Wimbledon fans, who consume 34 thousand kilos of strawberries every year, could one day get their strawberries picked by a small group of new robots, developed in Europe, that use photonics to detect a fruit, and are capable of gathering enough berries for the championships in less than a week.
Unveiled by the EU-funded photonics innovation incubator, ACTPHAST 4.0, it would take just 14 of these new robots less than 7 days to pick and package all the perfect, red, unblemished strawberries needed for Wimbledon.
The ‘Rubion’ bot picks and packages ripe strawberries, bruise-free every 5 seconds with its delicate clasping mechanism, and has the ability to deliver between 180 and 360 kilograms every single day.
Depending on the skill and experience, an enthusiastic human picker can collect around 50 kilograms in a day but will need to take breaks, be prepared to work for very little and can be tempted to eat some of the sumptuous berries.
From beneath, the robot picks individual strawberries grown in raised bedding a few feet off the floor and can sort the fruits by size or weight and pack into punnets as it goes along.
Described as a ‘revolution’ in harvesting fruit, the strawberry-picking robot collects soft fruits like a human, bruise-free at a rate of 11,500 berries (between 180 and 360kg) in a 16-hour day. With its patented arm-mechanism the robotic picker detects a ripe strawberry with lasers before literally ‘clasping’ a hanging berry from beneath.
The ACTPHAST 4.0 photonics innovation incubator supported OCTINION, an R&D company specialising in providing robotic solutions to agriculture and food, to develop the Rubion bot.
While collecting apples and other hard fruits has often taken a more straightforward mechanical approach, literally shaking crops and collecting them off the ground having fallen, the automated picking of berries has always suffered from drawbacks owing to the delicate nature of the fruit.
CEO and founder Dr Tom Coen explains:
“The picking of soft fruits with machines has always been tricky given that they are so easy to get squashed and the sensitivity needed to discern whether a fruit was ripe or rotten, simply wasn’t there.”
“However, Rubion, our autonomous strawberry-picking robot is a novel way around this problem. It is comparable to a human in many ways: the robot only picks the finest fresh, red berries and will not bruise or hurt the strawberries in any way.”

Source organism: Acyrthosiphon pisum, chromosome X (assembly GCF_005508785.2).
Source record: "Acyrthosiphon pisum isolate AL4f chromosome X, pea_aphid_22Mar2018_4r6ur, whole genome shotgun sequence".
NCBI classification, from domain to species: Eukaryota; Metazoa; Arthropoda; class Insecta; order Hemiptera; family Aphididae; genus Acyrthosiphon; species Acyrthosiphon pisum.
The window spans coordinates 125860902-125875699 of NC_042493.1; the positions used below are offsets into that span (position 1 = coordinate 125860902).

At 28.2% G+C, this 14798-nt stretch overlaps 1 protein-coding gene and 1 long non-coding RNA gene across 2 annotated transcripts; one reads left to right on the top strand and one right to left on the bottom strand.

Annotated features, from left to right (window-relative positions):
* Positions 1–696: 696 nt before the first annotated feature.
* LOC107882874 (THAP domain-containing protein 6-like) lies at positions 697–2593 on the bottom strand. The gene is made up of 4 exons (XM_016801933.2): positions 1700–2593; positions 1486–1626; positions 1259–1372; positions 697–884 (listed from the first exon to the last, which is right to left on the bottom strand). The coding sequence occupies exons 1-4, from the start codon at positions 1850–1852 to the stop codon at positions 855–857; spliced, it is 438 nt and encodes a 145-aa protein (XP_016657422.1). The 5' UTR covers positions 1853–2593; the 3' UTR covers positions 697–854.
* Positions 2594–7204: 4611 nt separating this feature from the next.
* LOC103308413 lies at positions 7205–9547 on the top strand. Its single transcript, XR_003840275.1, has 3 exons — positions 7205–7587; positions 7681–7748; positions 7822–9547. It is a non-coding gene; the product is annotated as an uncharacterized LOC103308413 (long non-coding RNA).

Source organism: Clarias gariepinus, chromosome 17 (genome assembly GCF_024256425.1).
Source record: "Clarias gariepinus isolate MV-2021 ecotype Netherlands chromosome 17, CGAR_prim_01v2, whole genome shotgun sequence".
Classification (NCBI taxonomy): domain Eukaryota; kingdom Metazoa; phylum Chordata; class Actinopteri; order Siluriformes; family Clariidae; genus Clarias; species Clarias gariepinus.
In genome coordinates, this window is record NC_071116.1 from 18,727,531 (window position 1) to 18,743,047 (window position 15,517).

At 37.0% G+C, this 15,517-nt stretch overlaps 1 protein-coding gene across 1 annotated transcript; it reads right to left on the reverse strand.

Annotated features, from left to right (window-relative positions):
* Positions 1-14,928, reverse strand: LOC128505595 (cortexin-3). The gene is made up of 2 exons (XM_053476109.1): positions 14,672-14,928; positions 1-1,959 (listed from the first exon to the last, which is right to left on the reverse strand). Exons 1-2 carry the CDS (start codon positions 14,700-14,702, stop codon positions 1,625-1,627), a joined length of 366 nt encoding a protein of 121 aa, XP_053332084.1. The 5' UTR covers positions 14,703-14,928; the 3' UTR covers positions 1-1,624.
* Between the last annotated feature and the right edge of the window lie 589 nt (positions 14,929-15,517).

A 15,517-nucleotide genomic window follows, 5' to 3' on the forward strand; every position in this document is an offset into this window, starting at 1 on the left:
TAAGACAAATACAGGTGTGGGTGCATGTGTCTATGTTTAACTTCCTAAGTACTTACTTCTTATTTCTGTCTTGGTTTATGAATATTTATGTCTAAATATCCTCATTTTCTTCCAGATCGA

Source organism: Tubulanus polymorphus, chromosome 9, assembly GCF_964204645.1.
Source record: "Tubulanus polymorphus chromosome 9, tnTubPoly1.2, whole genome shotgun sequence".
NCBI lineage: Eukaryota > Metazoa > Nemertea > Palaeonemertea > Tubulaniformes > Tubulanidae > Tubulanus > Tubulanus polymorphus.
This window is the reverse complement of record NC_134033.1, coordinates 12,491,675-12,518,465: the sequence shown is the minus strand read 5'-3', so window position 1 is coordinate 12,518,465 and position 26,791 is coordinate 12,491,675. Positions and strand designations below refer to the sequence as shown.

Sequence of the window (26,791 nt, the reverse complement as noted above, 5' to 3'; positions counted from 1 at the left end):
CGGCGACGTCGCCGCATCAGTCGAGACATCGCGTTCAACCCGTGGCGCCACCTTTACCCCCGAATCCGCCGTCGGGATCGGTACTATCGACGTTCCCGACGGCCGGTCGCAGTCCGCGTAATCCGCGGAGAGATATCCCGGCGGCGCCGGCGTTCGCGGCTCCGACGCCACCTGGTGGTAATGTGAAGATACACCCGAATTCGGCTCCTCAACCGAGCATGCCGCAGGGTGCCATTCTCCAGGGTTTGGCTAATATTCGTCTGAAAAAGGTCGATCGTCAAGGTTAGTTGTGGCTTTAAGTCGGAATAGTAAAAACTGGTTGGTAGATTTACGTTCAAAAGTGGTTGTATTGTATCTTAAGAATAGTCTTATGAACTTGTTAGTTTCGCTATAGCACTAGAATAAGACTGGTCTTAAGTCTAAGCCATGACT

The picking and sorting speeds are comparable to the ideal human picker but with advanced quality monitoring and the ability to work without a rest or a break, 24 hours a day, 7 days a week.
CTO & co-founder of Octinion, Dr Jan Anthonis said:
“Our robot doesn’t need a break or a holiday and doesn’t complain about the weather. Rotting and unpicked fruit from a lack of human pickers on farms all over the world could soon be tackled with robots.”
Rubion uses photonic sensors to detect the wavelengths of light, or the ‘signatures’ given off from a ripe, red strawberry according to a pre-programmed set of characteristics the RGB camera built into the ‘eye’ of the robot.
“Just like you know what a plump, juicy red strawberry looks like,” Anthonis explained, “Rubion can do this mathematically, first looking for the infrared spectroscopic heat signatures given off from a fruit, getting a perfect ‘hit’ every time.”
“The arm has our very own patented ‘soft touch gripper’ that doesn't do any more damage to the strawberries than a human would. It picks the strawberry literally like a person without cutting or burning the stem, but by actually picking a berry.”
Key Photonic Components
Although the expertise at Octinion was bringing innovative automation solutions to their customer, it was the partnership with ACTPHAST 4.0, an SME ‘incubator' that helps existing and fledgling businesses with innovation in photonics, that provided the perfect calibration of the RGB camera built into the robot.
“ACTPHAST 4.0, helped considerably to detect the perfect ripe strawberry,” Anthonis said.
With many SMEs today simply not having access to experts in the technical aspects of innovating with photonics, ACTPHAST 4.0 works with them to nurture their product.
Peter Doyle, central outreach coordinator, said:
"It was a real buzz in helping to develop the key photonics components that ultimately realised the robotic strawberry picker. Existing businesses that have never used photonics before are now looking to ACTPHAST 4.0 to help them develop the photonics component to their next generation product."